Fresh cloves of garlic are always necessary – who doesn’t love garlic?


Ginger adds a peppery and sweet flavour to the filling.


Firm tofu is my protein of choice when making these rice paper dumplings. The lightness of the tofu pairs perfectly with the light rice paper wrapper.

It’s mild flavour lets the other ingredients in the filling truly shine, while the pillowy and jiggly texture helps bind the other ingredients together.

Soy sauce

A little bit of soy sauce to add some savouriness. We won’t be adding a lot because we have the spicy soy dumpling sauce to dip the dumplings in.

Sesame oil

A staple in Asian cuisine, sesame oil adds depth and nuttiness to the dish.

Ingredients for Dumpling Sauce

Black vinegar

Chinese black vinegar has a fruity and umami taste to it. The acidity cuts the oil used to fry the dumplings.

Ps: I love my dumpling sauces more tangy than salty (vinegar is basically a drink for me).

Soy sauce

To balance out the Chinese black vinegar, we have to use some soy sauce.

Chili oil

Chili oil and chili crisp can be used synonymously. It’s optional, but adds more complexity to the sauce.

My favourite brand is Lao Gan Ma’s Spicy Chili Crisp, and surprisingly, I don’t find it to be spicy at all. The ingredients include chilies, fermented soybeans, garlic, and onions.

Chili pepper

If you need a real kick, try adding fresh Thai chili peppers. This is optional and only the true spicy-lovers will enjoy this addition.

Green onion

For a nice pop of colour and crispy, refreshing texture.

How to make Rice Paper Dumpling filling


Mince, grate, and slice vegetables

Mince your green cabbage and shiitake mushrooms until it resembles confetti. Then, grab your grater, and grate the carrots, garlic, and ginger. Lastly, thinly slice a stalk of green onions, throwing all the vegetables into a large bowl.


Add tofu, soy sauce and sesame oil, mix

Crumble the firm tofu with your clean fingertips, and drizzle in the soy sauce and sesame oil. Do a little mixy mix until it’s well combined.

How to make Rice Paper Dumplings


Hydrate rice paper and add filling

Give your rice paper a bath in room temp water for 10 seconds, and transfer it onto a dry surface.

Scoop three tablespoons of the rice paper dumpling filling onto the rice paper, waiting a few minutes while the paper hydrates.


Wrap the rice paper dumpling

Now here’s the fun..or frustrating part (if you’re new to this).

Bring the bottom portion up, left side to right, and right side to left, then roll it up, all the while tucking in any filling spilling out, and BAM you have a gorgeous rice paper dumpling.

Please refer to my Rice Paper Dumpling video for a visual demonstration.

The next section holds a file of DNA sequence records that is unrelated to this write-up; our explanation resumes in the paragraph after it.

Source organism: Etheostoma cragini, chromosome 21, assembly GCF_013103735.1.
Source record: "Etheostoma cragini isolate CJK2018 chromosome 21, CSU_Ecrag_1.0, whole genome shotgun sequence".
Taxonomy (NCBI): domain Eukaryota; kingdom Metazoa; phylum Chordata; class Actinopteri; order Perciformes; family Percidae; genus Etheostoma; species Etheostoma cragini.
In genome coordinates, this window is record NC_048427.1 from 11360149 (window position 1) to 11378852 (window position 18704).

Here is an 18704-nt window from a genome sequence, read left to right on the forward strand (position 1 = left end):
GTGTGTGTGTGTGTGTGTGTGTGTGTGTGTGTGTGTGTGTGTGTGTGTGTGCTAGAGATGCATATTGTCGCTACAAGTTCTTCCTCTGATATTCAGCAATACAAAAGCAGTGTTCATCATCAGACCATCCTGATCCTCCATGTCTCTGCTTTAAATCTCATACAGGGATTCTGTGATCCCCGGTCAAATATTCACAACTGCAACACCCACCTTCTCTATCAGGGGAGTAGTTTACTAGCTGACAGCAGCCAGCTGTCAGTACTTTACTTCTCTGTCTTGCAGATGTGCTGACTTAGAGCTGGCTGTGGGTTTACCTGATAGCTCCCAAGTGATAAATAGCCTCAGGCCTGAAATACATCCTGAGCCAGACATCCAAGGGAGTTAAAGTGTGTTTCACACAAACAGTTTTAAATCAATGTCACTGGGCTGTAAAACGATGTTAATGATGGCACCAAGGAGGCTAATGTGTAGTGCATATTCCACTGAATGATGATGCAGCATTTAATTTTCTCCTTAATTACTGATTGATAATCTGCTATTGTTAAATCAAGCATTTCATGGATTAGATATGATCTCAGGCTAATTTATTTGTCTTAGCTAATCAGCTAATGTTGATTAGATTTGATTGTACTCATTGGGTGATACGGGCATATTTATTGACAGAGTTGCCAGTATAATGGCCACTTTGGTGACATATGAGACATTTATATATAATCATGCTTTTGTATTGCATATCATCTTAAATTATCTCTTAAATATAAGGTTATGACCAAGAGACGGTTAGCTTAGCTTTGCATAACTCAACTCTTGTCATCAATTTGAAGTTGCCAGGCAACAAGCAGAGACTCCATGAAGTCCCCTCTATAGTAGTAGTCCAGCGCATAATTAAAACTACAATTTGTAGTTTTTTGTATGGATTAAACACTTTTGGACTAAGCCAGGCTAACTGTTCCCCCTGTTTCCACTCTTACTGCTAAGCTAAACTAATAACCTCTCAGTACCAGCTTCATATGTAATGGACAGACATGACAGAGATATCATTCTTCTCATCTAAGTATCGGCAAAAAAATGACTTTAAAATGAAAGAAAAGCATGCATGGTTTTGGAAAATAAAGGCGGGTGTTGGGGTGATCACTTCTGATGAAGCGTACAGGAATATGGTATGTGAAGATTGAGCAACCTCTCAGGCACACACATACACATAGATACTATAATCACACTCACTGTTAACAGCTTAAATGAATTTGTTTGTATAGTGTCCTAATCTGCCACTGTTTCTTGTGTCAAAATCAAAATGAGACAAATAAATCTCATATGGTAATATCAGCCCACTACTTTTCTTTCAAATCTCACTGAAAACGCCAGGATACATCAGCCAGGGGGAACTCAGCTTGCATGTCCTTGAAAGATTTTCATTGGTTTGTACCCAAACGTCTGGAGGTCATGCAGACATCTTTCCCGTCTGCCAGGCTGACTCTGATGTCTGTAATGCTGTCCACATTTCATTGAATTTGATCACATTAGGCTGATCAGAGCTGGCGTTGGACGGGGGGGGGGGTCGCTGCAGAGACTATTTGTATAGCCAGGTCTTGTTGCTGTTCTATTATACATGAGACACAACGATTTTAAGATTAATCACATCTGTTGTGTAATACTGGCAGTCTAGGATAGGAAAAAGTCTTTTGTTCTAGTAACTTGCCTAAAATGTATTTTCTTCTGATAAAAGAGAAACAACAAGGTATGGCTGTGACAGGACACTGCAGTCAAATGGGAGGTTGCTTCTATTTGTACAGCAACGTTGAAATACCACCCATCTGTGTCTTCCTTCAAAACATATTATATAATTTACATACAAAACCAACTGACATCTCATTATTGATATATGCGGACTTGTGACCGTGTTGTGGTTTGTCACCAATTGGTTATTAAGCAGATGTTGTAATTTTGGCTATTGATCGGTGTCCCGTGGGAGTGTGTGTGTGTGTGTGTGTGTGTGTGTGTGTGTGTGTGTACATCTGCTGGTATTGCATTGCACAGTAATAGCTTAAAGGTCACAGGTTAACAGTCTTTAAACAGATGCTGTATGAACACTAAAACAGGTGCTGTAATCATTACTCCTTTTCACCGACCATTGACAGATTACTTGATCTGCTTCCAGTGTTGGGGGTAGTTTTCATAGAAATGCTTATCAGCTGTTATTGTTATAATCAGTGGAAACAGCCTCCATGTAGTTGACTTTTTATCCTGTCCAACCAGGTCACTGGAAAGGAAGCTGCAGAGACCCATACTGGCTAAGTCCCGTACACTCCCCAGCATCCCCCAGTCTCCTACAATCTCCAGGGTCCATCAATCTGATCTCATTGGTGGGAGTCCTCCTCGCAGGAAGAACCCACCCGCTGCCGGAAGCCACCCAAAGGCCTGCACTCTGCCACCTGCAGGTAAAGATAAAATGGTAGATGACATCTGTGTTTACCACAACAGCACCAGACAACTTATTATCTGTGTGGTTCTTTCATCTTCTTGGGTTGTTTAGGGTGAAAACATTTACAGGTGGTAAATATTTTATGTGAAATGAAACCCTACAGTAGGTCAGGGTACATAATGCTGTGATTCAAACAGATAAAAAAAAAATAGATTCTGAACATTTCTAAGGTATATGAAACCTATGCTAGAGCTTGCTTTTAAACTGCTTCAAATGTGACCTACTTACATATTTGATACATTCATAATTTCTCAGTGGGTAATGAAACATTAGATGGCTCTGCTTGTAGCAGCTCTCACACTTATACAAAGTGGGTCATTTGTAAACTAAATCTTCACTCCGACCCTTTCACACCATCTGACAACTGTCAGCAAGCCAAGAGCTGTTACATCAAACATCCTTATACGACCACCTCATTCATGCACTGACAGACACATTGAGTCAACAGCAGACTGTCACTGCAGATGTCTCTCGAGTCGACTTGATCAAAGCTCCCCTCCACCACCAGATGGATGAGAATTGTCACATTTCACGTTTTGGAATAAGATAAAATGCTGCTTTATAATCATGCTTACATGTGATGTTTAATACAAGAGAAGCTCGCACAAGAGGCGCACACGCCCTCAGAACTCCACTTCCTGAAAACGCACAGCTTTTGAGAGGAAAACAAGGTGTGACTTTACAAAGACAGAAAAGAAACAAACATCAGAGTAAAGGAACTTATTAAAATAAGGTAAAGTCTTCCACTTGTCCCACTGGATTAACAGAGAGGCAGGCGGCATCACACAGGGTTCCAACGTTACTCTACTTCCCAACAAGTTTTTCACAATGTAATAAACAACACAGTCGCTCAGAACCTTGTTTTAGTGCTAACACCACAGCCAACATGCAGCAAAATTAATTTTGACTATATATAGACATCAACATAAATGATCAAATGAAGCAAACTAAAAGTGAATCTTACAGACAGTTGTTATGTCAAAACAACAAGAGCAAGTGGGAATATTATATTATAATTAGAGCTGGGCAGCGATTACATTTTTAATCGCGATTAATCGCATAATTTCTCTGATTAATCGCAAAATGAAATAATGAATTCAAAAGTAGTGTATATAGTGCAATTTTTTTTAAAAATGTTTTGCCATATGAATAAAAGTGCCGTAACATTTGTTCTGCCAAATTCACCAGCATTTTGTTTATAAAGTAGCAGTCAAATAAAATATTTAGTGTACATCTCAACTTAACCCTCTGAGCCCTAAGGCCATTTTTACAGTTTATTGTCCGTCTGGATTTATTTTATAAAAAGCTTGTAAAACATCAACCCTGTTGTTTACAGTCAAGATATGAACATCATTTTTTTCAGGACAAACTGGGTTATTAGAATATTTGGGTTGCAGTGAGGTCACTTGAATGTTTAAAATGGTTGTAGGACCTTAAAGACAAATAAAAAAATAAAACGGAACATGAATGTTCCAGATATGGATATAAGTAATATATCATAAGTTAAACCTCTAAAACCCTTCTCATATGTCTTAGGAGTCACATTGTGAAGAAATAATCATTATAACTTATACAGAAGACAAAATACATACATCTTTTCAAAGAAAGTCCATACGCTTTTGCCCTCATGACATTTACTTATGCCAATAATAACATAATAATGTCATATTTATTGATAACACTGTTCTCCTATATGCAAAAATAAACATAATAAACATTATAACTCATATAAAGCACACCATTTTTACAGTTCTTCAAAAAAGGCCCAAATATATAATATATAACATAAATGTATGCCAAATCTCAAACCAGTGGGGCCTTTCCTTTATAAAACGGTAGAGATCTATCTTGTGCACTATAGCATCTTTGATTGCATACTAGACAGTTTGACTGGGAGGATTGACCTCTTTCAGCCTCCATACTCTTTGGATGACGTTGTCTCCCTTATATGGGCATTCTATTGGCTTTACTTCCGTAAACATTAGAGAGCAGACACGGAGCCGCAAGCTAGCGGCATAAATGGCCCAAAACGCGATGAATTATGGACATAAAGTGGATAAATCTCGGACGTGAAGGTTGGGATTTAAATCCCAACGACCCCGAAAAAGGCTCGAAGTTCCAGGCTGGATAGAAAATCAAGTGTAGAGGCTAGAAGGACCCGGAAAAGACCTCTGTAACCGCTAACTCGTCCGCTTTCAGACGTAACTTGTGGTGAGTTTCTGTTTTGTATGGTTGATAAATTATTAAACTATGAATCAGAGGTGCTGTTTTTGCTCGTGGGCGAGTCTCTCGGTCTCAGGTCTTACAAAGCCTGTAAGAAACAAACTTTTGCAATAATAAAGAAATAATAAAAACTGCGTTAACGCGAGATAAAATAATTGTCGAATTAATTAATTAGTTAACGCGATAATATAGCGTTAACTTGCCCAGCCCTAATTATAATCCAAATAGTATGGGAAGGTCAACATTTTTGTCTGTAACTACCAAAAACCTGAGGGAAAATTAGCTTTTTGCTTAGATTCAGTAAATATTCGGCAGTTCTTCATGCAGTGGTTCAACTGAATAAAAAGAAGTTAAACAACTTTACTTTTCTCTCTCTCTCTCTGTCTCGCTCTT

Wrap the rice paper dumpling a 2nd time

Place another hydrated rice paper on the surface and place your newly wrapped dumpling seam side down, wrapping once more.

Double wrapping the rice paper dumplings will prevent them from falling apart when we’re pan-frying them.


Pan-fry dumplings

After you’ve used up all your filling and have created around 11 cute dumpling pockets, transfer them onto an oiled NON-STICK pan, do not use a stick pan (haha), with the heat on medium. Make sure not to place the dumplings too close to each other or else they will stick together.

Now if you’re like me a like things extra crisp, I recommend shallow frying these, so coat the entire pan with oil, and then some (around 3mm of oil). But if you’re a “health is wealth” type of person, then a light brush of oil will do – just keep in mind it won’t be as crispy.


Make the dumpling dipping sauce

In a bowl, combine the Chinese black vinegar, soy sauce, chili oil, Thai chili peppers, and green onions.

Immediately serve the dumplings with the dipping sauce, as the rice paper will get soggy in a few minutes.

Dig In!

There we have it! Crispy and chewy rice paper dumplings, ready to be devoured, so let’s dig in.

Rice Paper Dumplings

These Rice Paper Dumplings are crispy and stuffed with a delicious vegan filling.
5 from 1 vote
Prep Time 30 minutes
Cook Time 15 minutes
Total Time 45 minutes
Course Main Course
Cuisine Chinese, Japanese
Servings 3 people
Calories 582 kcal


Rice paper dumpling wrapper

  • 22 sheets rice paper 16cm (6in)
  • 1 bowl water room temp

Rice paper dumpling filling

  • 1 cup green cabbage minced
  • cup carrot grated
  • 1 stalk green onion sliced
  • 3 pieces shiitake mushroom minced
  • 3 cloves garlic grated
  • 1 tsp ginger grated
  • ½ package firm tofu 227g
  • 3 tsp soy sauce
  • 1 tsp sesame oil

Dumpling sauce

  • 2 tbsp Chinese black vinegar
  • 1 tbsp soy sauce
  • 1 tbsp chili oil
  • 1 tsp Thai chili pepper sliced, optional
  • 1 tbsp green onion sliced


Rice paper dumpling filling

  • Toss the prepared vegetables in a bowl, crumble tofu, and drizzle in soy sauce and sesame oil. Mix until well combined and set aside.

Wrapping rice paper dumplings

  • Submerge a sheet of rice paper in water, place onto a dry surface, and place 3 tbsp of filling in the centre of the sheet.
  • Bring the bottom portion up, left side to right, and right side to left, then roll it up, all the while tucking in any filling spilling out (Note 1).
  • Repeat step 2 with another sheet of rice paper, placing the dumpling on new sheet seam side down.

Cooking rice paper dumplings

  • To a non-stick pan on medium heat, shallow fry the dumplings until crispy golden brown on both sides (Note 2).

Dumpling sauce

  • Toss in ingredients into bowl and stir.
  • Serve the dumplings with the sauce on the side.



  1. Please refer to my rice paper dumpling video above, if you are having trouble understanding my written directions.
  2. To effectively get a good crisp on the dumplings, you must add around 3mm high of oil to the pan – this is called “shallow frying”.
This recipe makes 11 rice paper dumplings.
Keywords dumplings, rice paper

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Tag me @lookcatchu so I can drool over them.

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  1. print recipe function is not working … just takes me back to home page (tried multiple browsers just in case)